Writing a memoir will force you to dig deep in the archives of your soul. When you recall the past and try to figure out just what it is that’s compelling you write a memoir, you’ll find yourself looking through old photos, postcards, letters, and newspaper clippings.
Writing a memoir can be as overwhelming as cleaning out your parents’ house, coping with the death of a child, or going through a divorce. A memoir takes emotional honesty. It requires self-reflection.
Your big challenge will be to figure out what belongs in the book and what doesn’t. But, the rewards are big. You will discover “how to make sense of it all.”
I’ve been working on a memoir for several years. In this blog post and the next, I’m going to share my process and hope it can help you.
Step 1: Assemble Visual Material
Some neuroscientists believe that our brains can be divided into left-brain and right-brain functions. The right brain is supposedly the visual, intuitive, and spontaneous half. The left brain is the verbal half, and it, apparently, likes orderliness and sequential events.
An NPR report says that the brain’s complex task management abilities can’t be divided into left and right. However, I think there’s a benefit to separating the verbal and nonverbal functions.
Working with visual images (nonverbal) helps us tap into our creativity. If you begin with the visual, you’ll be able to listen for the “zing” that touches your heart. When you sort through your photos, look for those that cause emotion to well up. Whatever happened in that photo may offer a clue about your memoir’s subject matter. It’s not the photo itself. It’s the feeling about the photo. Pay attention to your feelings. You want the photos that speak to you.
Incidentally, these don’t have to be great photos. You’re not choosing illustrations for your book. Try to winnow your choices down to 20 to 40 items.
Step 2: Assemble Your Documents
Dig for letters and newspaper articles. Old newspapers are especially valuable because they provide a context for the times. You’ll need to provide some of that information to help today’s reader make sense of the world you lived in.
Free sites to browse include the following:
Google News Archive – 1. Fill in the name or event you’re searching for. 2. Enter a date or date range. 3. Enter the name of the newspaper in the SOURCE field.
Library of Congress – Chronicling America – great source for memoirists, family genealogists, and those writing historical fiction
Elephind – a trove of newspaper articles from many countries; good for those telling stories of immigrants
Old Fulton NY Post Cards – primarily images from New York, but also many from other places
I’ve also found info at www.newspaperarchives.com, but this is a paid site. Try the other ones first.
Some of these sites don’t make it easy to copy or print. However, all is not lost. To grab these old documents, you can use an amazing tool called Jing. Download it here.
Watch the video below the download, and learn how to make screen captures. I use this tool all the time, and I don’t know how I lived without it.
Step 3: Get Your Research Onto Your Computer
Take your photos to Kinko’s or OfficeMax, and they’ll scan them. Or, take pictures with your cell phone or iPad. Put these in a “visuals” file folder on your computer.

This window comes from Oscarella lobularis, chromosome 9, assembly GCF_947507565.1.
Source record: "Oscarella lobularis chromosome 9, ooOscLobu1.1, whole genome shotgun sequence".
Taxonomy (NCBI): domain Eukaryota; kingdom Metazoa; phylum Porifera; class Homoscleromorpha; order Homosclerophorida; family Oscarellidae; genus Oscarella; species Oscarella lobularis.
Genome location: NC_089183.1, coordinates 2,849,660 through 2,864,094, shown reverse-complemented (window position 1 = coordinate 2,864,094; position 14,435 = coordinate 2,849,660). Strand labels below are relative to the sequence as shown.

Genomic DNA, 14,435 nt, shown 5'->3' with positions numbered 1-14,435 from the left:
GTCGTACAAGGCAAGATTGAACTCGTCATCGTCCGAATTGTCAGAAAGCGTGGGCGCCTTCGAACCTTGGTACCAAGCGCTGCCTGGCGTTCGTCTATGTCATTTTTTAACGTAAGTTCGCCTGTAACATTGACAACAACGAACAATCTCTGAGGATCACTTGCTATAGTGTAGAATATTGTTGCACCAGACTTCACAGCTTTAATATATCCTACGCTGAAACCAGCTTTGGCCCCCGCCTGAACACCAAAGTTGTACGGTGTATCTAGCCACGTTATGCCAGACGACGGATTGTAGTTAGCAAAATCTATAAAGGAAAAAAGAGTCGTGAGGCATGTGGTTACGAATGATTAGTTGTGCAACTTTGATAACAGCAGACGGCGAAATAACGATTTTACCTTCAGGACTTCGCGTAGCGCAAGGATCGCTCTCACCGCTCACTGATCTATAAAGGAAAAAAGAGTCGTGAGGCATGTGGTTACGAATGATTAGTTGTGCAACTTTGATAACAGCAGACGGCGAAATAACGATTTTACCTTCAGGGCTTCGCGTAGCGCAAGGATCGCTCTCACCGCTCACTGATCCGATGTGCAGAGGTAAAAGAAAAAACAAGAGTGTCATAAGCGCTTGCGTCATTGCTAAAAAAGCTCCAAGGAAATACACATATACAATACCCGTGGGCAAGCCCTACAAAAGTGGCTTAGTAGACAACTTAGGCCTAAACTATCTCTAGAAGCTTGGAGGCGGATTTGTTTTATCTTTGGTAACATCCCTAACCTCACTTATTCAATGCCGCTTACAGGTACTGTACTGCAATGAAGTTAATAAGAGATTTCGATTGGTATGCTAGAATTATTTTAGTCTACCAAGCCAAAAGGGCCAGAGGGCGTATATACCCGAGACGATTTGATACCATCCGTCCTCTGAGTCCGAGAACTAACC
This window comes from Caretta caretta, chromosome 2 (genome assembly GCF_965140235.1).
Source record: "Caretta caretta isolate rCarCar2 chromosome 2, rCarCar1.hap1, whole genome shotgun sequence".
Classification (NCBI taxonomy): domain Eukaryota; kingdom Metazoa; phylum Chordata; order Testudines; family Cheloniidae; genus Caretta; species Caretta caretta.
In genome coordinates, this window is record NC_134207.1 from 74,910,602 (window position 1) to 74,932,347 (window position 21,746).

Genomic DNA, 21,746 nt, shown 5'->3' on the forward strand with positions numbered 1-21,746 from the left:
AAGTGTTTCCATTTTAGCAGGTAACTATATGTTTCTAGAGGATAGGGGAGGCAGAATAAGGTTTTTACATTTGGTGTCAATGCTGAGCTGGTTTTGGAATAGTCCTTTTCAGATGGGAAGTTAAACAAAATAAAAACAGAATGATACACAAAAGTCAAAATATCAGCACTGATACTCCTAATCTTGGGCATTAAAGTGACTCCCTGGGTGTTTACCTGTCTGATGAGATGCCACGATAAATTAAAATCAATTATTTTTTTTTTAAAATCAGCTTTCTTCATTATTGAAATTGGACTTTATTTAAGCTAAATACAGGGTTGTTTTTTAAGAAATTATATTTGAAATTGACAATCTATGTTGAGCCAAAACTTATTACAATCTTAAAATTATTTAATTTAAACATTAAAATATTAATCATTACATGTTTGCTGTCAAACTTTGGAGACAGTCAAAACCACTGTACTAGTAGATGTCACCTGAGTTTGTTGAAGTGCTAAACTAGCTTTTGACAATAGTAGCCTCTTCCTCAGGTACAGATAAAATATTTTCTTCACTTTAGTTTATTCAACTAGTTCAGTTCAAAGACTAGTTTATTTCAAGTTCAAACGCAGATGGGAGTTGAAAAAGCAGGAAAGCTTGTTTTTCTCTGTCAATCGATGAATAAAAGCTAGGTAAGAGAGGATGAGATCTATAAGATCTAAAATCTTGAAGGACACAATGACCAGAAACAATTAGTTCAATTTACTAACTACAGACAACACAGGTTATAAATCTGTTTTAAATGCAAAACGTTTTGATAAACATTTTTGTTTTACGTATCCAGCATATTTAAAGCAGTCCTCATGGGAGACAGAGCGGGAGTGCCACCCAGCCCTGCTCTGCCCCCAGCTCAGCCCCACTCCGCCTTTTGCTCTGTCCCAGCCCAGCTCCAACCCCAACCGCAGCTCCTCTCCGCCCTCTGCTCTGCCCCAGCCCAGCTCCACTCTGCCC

Do the same thing with your documents. Winnow your collection down to 30 to 60 documents and put them in a “documents” folder. Don’t overdo it, or you’ll be buried again.
Why the separate folders? I’m recommending that you divide these up in order to take advantage of left-brain/right-brain ways of dealing with information. Even if you don’t see the point, read all the way to the bottom, and I think you will.
Step 4: Choose Your Mindmap Software
In Steps 1, 2, and 3, you gathered the raw material for your memoir and put it on your computer. Now, I’m going to show you how to organize it and narrow the focus.
For this task I recommend using mindmap software. You might want to try a free tool, such as MindmapFree, or any other tool that allows you to drag-and-drop images and create text and captions. Lifehacker has a handy article on mindmap software, and I suggest you check it out here.
The tool I use is Scapple. You can try it for free for 30 days.
But, don’t get hung up on the tool! The point is that you are going to use a mindmap to help you brainstorm what should go in your memoir and what should not.
I’ve made some videos showing you how I use mindmaps.
Here’s the first one. Watch it and you’ll see how I zeroed in on a fuzzy, not-great image of a girl in a library. She’s the focus of this memoir.
Next week I’ll share two more videos that show how to use written records and incorporate them into the visual mindmap. Of course, you can always just lay this stuff out on a desk or table. The important thing is to find the feelings. Feelings will lead you to the story only you can tell.
Marylee MacDonald is the author of MONTPELIER TOMORROW, a novel, BONDS OF LOVE & BLOOD, a short story collection, and THE RUG BAZAAR, a chapbook. Her books and stories have won the Barry Hannah Prize, the Jeanne M. Leiby Memorial Chapbook Award, a Readers’ Favorites Gold Medal for Drama, the American Literary Review Fiction Prize, and many others. She holds an M.A. in Creative Writing from San Francisco State, and when not reading or writing books, she loves to walk on the beach and explore National Parks.